Monday, January 10, 2022

Year C Epiphany 1 WED 2022 Ecce Homo

 Year C Epiphany 1 WEDNESDAY, 12 January 2022

St. James the Less Episcopal, Ashland, VA

“Ecce Homo”


Collect: O God, by the leading of a star you manifested your only Son to the peoples of the earth: Lead us, who know you now by faith, to your presence, where we may see your glory face to face; through Jesus Christ our Lord, who lives and reigns with you and the Holy Spirit, one God, now and for ever. Amen.


John 1:29-42

The next day he saw Jesus coming towards him and declared, ‘Here is the Lamb of God who takes away the sin of the world! This is he of whom I said, “After me comes a man who ranks ahead of me because he was before me.” I myself did not know him; but I came baptizing with water for this reason, that he might be revealed to Israel.’ And John testified, ‘I saw the Spirit descending from heaven like a dove, and it remained on him. I myself did not know him, but the one who sent me to baptize with water said to me, “He on whom you see the Spirit descend and remain is the one who baptizes with the Holy Spirit.” And I myself have seen and have testified that this is the Son of God.’

The next day John again was standing with two of his disciples, and as he watched Jesus walk by, he exclaimed, ‘Look, here is the Lamb of God!’ The two disciples heard him say this, and they followed Jesus. When Jesus turned and saw them following, he said to them, ‘What are you looking for?’ They said to him, ‘Rabbi’ (which translated

means Teacher), ‘where are you staying?’ He said to them, ‘Come and see.’ They came and saw where he was staying, and they remained with him that day. It was about four o’clock in the afternoon. One of the two who heard John speak and followed him was Andrew, Simon Peter’s brother. He first found his brother Simon and said to him, ‘We have found the Messiah’ (which is translated Anointed). He brought Simon to Jesus, who looked at him and said, ‘You are Simon son of John. You are to be called Cephas’ (which is translated Peter).


The season of Epiphany is all about the declaration to the world who this person Jesus is.


Often the portrayal of Jesus in paintings is entitled, Ecce Homo quoting Pontius Pilate after Jesus’ scourging. The Latin comes from St. Jerome’s Vulgate. “Behold the man!”





We see several seeing Jesus for who he is in our reading.


John declares that he is the one who baptizes with the Holy Spirit, and that he is the “Lamb of God.” The vision that he received made it clear for him that he was the one.


Then John shared it with two of his followers. One of them was St. Andrew, who shared it with his brother, St. Peter.


We all have ways we were given the image of this one, the Man, the Messiah. We all also have ways we tell the world how we understand and how seriously we take this one, however we see him.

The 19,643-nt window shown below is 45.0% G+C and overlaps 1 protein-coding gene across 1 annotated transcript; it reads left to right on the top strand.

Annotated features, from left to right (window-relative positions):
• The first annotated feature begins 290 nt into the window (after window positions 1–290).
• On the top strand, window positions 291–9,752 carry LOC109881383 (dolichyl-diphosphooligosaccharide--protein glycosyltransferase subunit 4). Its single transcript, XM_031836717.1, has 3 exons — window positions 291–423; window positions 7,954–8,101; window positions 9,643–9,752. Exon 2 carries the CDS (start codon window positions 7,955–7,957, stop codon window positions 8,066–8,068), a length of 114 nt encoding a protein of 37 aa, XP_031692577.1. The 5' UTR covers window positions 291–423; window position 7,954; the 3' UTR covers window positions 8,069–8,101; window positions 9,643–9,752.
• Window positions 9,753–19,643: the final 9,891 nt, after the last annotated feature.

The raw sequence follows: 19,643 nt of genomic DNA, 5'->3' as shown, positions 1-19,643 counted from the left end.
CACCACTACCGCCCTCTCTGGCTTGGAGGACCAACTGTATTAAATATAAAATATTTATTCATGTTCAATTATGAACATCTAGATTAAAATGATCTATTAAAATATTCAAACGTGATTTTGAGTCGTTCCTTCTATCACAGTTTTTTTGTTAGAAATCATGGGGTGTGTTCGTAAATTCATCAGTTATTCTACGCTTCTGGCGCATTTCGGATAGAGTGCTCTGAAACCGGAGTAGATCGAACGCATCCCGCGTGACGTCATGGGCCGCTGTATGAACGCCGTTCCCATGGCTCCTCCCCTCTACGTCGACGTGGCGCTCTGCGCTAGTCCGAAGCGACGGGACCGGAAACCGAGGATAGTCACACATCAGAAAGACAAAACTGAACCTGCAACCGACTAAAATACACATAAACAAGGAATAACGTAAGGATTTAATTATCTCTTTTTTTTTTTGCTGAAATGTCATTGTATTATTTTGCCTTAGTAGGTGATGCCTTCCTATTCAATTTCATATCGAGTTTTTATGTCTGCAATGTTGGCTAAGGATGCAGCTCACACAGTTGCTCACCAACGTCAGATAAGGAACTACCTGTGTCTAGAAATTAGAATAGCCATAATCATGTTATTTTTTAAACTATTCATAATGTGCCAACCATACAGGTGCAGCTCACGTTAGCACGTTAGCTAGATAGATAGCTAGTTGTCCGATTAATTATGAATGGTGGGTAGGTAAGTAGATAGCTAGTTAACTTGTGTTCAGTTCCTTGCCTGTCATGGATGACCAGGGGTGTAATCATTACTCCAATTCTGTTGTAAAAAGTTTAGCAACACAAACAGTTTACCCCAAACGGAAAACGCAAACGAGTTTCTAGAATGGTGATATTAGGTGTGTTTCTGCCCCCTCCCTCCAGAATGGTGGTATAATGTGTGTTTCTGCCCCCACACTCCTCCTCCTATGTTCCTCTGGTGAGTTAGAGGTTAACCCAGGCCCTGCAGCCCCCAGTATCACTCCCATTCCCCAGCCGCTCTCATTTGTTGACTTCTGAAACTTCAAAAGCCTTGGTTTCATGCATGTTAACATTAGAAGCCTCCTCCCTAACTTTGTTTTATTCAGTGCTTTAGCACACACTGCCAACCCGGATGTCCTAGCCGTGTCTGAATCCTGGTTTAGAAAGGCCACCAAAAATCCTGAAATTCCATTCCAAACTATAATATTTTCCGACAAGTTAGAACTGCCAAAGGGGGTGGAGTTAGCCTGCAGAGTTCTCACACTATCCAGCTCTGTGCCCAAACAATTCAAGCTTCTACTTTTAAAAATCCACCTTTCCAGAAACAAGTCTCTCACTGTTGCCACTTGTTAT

How do we declare who Jesus is? How do our lives say, “Behold the Man!”


Pilate respected Jesus, and had a grudging admiration of him. It was hard to let him go, and he was not willing to take the political fallout for releasing him.


We have a hard time knowing how what we live and what we project will be seen and heard. But that is not our responsibility. We trust the Holy Spirit to precede us, and to lay the groundwork for what our recipients need to see and hear. Just like John the Baptizer. He heard the Spirit, and it was confirmed by the events at hand.


As has been said to be an apocryphal statement of St. Francis, “Preach at all times, when necessary use words.” How does your life preach the Christ?


Think on that today.


Protect yourself, friends. How we behave and care for one another during these crazy days shows how seriously we take the mandate of Christ to care for the “least of these.” Amen


Tuesday, January 4, 2022

Year C Christmas 2 WEDNESDAY 2022 Unbind Us

Year C 2nd Sunday of Christmas WEDNESDAY, 5 January 2022

St. James the Less Episcopal, Ashland, VA

“Unbind Us”


Collect: O God, who wonderfully created, and yet more wonderfully restored, the dignity of human nature: Grant that we may share the divine life of him who humbled himself to share our humanity, your Son Jesus Christ; who lives and reigns with you, in the unity of the Holy Spirit, one God, for ever and ever. Amen.


John 11:17-27,38-44

When Jesus arrived, he found that Lazarus had already been in the tomb for four days. Now Bethany was near Jerusalem, some two miles away, and many of the Jews had come to Martha and Mary to console them about their brother. When Martha heard that Jesus was coming, she went and met him, while Mary stayed at home. Martha said to Jesus, ‘Lord, if you had been here, my brother would not have died. But even now I know that God will give you whatever you ask of him.’ Jesus said to her, ‘Your brother will rise again.’ Martha said to him, ‘I know that he will rise again in the resurrection on the last day.’ Jesus said to her, ‘I am the resurrection and the life. Those who believe in me, even though they die, will live, and everyone who lives and believes in me will never die. Do you believe this?’ She said to him, ‘Yes, Lord, I believe that you are the Messiah, the Son of God, the one coming into the world.’